While the 2015 Polaris Slingshot is definitely a niche machine, little competition in that niche could help sales. As we mentioned, the arrangement and riding experience is so different from the Can-Am Spyder, it’s senseless comparing the two. KTM released a similarly styled machine, the X-Bow, at the Geneva Motor Show in 2008, but it is a four-wheeler instead of three. Even though the KTM X-Bow is likewise a niche vehicle, Polaris probably hopes it does as well for them as the X-Bow did for KTM, who at one time doubled production numbers of it to meet demand. The small boutique three-wheeler manufacturer Campagna was mentioned a few times in marketing spiel, Campagna being one of the few companies to make a two-seater roadster similar to the Slingshot. But a Campagna T-Rex 16S will set you back $57,999 while its V13R, more of a stripped-down roadster, lists for $53,999.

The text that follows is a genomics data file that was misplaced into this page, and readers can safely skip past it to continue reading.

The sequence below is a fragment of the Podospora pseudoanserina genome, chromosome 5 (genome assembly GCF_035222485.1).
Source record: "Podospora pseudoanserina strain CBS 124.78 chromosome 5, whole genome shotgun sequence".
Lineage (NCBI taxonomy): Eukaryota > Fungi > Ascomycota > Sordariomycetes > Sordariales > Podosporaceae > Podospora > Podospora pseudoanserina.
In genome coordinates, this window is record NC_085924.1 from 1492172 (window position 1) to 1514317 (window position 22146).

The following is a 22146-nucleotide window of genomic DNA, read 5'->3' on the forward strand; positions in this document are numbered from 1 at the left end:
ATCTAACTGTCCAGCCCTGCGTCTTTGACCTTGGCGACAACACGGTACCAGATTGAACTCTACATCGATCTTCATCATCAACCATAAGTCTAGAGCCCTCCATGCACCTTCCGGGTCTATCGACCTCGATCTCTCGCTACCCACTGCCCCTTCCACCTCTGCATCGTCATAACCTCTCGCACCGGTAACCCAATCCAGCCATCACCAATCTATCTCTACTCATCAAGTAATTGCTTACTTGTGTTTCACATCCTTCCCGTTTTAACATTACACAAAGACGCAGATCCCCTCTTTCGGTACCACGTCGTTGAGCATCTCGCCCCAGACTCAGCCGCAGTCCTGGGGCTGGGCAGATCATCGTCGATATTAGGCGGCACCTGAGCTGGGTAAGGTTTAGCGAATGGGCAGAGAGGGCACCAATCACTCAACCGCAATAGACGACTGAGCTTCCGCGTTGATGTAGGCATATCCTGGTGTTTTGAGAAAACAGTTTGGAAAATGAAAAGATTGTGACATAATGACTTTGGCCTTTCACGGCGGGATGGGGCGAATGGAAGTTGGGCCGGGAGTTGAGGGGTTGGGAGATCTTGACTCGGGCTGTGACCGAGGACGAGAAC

Polaris has been one of the most active industry players around recently. While the acquisition of the Indian Motorcycle Co. has been its most publicized venture, the company has its fingers in the electric vehicle cookie jar by acquiring Goupil Industries SA and Global Electric Motorcars in addition to throwing a $28 million investment Brammo’s way in 2011. Also on its lists of recent acquisitions is quadricycle and light duty commercial vehicle manufacturer Aixam Mega and technical riding gear producer Klim. The 2015 Slingshot shows Polaris has no intentions of slowing down, its foot to the floorboard as it continues to push the industry forward.